Ft. Lincoln - Lordsburg
Brick #1379 Wall Location Column: 105 Row: 14
Terumatsu Yabuki was born In Fukushima, Japan on March 23, 1892. He immigrated to Seattle on June 15, 1911, following his older brother, Kameji, who had arrived earlier.
In October 1915, he returned to Japan and married Hide Yamakishi on January 17, 1916. He came back to Seattle on April 15, 1917 and found employment as a restaurant worker. Hide arrived shortly thereafter. Their first child, Kane (Connie), was born May 2, 1917.
In May of 1918, the family moved to Saal's Greenhouse in Medina, and then to the Hunt's Point Greenhouse, which they bought from the Boddy family in 1919. They grew cucumbers, tomatoes, chrysanthemums, geraniums, and pansies.
Terumatsu built a two story house for them to live in. For a time, his father, mother, brother, and sister from Japan lived there as well.
Hidematsu, their first son, was born in 1919. He fell off a car and died in 1921. Hideo was born on December 18, 1921, and Kiyoshi on April 21, 1923.
The new Reo truck that Terumatsu bought was used to take produce and flowers to market. Sometimes he loaded a 200 gallon oil tank on it so he could purchase oil to heat the greenhouses in the winter.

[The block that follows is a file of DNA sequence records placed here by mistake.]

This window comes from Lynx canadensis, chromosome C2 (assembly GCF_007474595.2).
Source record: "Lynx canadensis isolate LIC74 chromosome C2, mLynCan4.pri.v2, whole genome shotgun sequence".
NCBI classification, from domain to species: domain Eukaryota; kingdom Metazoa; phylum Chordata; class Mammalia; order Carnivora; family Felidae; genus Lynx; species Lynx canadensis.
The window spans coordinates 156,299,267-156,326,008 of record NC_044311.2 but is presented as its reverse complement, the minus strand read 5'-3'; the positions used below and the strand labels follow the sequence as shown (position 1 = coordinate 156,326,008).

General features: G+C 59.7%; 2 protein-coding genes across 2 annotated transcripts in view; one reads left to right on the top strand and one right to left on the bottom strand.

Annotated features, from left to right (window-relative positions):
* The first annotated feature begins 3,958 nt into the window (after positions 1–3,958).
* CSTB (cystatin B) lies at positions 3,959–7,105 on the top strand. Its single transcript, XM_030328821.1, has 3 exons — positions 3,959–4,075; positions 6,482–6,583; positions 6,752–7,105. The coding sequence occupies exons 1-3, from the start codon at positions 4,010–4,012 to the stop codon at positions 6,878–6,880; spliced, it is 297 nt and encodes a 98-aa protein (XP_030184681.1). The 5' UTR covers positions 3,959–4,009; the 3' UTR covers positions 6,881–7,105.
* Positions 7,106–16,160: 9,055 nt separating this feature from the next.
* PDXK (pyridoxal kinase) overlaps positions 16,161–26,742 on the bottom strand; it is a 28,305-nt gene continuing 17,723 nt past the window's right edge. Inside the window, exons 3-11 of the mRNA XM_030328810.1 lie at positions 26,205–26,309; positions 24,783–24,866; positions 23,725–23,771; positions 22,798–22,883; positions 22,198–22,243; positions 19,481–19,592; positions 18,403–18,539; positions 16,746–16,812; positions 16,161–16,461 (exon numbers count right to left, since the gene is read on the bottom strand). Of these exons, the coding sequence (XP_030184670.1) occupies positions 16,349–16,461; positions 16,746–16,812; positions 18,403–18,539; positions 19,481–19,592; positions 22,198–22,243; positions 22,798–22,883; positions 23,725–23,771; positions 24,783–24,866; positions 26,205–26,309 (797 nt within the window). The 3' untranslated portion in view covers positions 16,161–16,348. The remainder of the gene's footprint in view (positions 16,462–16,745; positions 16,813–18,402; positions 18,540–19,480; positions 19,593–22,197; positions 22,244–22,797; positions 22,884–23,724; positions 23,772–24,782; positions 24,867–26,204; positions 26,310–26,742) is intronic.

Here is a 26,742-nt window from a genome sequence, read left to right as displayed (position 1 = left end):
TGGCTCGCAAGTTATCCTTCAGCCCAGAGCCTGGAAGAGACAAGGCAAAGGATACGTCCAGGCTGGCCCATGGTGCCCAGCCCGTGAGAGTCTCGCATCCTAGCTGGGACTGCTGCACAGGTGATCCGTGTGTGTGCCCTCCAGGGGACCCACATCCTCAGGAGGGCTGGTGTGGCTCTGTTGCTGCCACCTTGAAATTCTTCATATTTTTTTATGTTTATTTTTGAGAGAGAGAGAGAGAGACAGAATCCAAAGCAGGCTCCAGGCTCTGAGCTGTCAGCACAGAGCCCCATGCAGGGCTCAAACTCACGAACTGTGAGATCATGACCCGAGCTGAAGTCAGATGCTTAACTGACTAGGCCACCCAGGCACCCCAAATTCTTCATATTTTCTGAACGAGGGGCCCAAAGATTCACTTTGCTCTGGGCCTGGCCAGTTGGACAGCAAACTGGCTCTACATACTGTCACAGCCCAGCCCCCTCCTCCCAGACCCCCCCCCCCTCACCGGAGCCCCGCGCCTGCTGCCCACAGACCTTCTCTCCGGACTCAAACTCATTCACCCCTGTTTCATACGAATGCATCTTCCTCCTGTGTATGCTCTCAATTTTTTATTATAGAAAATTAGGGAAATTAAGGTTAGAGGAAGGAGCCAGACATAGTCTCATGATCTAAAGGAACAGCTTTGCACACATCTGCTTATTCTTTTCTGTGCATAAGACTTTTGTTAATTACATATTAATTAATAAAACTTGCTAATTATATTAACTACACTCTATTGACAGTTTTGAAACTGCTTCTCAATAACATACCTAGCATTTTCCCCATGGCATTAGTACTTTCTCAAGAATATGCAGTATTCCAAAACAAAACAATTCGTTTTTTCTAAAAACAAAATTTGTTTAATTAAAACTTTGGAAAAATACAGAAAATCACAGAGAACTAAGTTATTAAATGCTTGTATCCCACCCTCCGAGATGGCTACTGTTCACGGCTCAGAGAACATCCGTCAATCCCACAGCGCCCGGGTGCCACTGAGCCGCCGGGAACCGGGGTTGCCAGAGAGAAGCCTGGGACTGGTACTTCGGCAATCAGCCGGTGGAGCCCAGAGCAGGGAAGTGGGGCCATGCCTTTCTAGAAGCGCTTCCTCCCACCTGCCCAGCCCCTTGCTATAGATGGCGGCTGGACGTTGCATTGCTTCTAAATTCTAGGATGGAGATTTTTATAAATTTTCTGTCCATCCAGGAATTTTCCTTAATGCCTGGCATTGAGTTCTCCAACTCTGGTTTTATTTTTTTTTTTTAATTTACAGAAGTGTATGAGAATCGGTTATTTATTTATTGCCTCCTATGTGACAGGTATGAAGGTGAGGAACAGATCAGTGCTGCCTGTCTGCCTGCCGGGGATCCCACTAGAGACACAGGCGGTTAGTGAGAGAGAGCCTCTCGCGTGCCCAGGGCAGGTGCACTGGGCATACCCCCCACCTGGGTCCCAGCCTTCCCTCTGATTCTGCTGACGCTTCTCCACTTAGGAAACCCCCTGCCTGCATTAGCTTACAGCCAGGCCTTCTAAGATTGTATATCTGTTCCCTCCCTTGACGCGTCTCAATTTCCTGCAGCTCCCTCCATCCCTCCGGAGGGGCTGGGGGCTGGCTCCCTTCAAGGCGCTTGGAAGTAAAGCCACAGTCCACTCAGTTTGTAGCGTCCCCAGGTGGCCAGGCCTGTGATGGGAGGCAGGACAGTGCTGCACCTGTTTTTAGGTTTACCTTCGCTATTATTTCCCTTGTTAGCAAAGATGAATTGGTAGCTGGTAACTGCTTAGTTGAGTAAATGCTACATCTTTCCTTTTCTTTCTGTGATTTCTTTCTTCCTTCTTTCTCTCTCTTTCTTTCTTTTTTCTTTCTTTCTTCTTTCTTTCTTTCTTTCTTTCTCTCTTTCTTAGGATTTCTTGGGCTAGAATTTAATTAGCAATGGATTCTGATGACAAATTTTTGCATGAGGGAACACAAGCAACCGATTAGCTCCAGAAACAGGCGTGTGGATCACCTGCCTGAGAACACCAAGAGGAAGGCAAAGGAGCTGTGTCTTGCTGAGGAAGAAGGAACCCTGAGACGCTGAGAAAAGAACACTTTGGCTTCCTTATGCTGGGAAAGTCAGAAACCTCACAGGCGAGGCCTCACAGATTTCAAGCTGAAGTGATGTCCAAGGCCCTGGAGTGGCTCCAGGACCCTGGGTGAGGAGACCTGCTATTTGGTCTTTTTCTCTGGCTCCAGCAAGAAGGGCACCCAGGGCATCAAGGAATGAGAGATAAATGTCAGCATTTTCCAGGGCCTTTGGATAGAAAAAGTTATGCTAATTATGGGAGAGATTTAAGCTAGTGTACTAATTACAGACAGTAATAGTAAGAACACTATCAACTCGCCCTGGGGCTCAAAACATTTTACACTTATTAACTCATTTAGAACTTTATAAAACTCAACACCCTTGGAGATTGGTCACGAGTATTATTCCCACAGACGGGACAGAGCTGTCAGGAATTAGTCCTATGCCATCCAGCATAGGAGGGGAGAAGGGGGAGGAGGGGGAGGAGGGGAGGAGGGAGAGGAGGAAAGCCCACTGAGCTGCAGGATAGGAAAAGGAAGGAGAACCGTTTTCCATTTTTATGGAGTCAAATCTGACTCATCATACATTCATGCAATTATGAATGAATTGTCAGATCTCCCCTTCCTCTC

Terumatsu could read, write, and speak English quite well. It's thought that he must have attended night school at some time.
He loved children and baseball, and often played baseball with his sons and their friends, and took the family to watch the Bellevue Seinenkai team play at Columbia playfield in Seattle. He also drove the neighborhood children to Japanese school, Kenjinkai, and to greenhouse picnics. He was a fast runner!
World War II broke out on December 7, 1941. Three days later, he was taken by authorities to the Seattle Immigration Station for questioning. He wasn't reunited with his family until more than two years later. First, he was interned at Fort Lincoln in Bismarck, North Dakota. From there, he was transferred to Lordsburg, in Santa Fe, New Mexico. While there, he was permitted a visit from son, Kiyoshi, who had joined the Army's 442nd R.C.T. That was the only contact he had with family during that entire period of time. It wasn't until 1944 that he was able to join Hide and family in Minidoka. There, he worked on the poultry farm.
After leaving Minidoka, he, Hide, and Hideo relocated to Spokane before ultimately returning to the Hunt's Point Greenhouse. Once again, he put in long hours working to make the business a success. It wasn't until about 1977 that he stopped working.
Two especially notable events of the post-war years were when he became a naturalized citizen in 1953 and when he and Hide celebrated their golden wedding anniversary in 1966.
Terumatsu's last seven years of life were spent at Keiro Nursing Home, where he died on November 27, 1988, at age 96. His surviving family members included three children and their spouses, nine grandchildren and their spouses and children.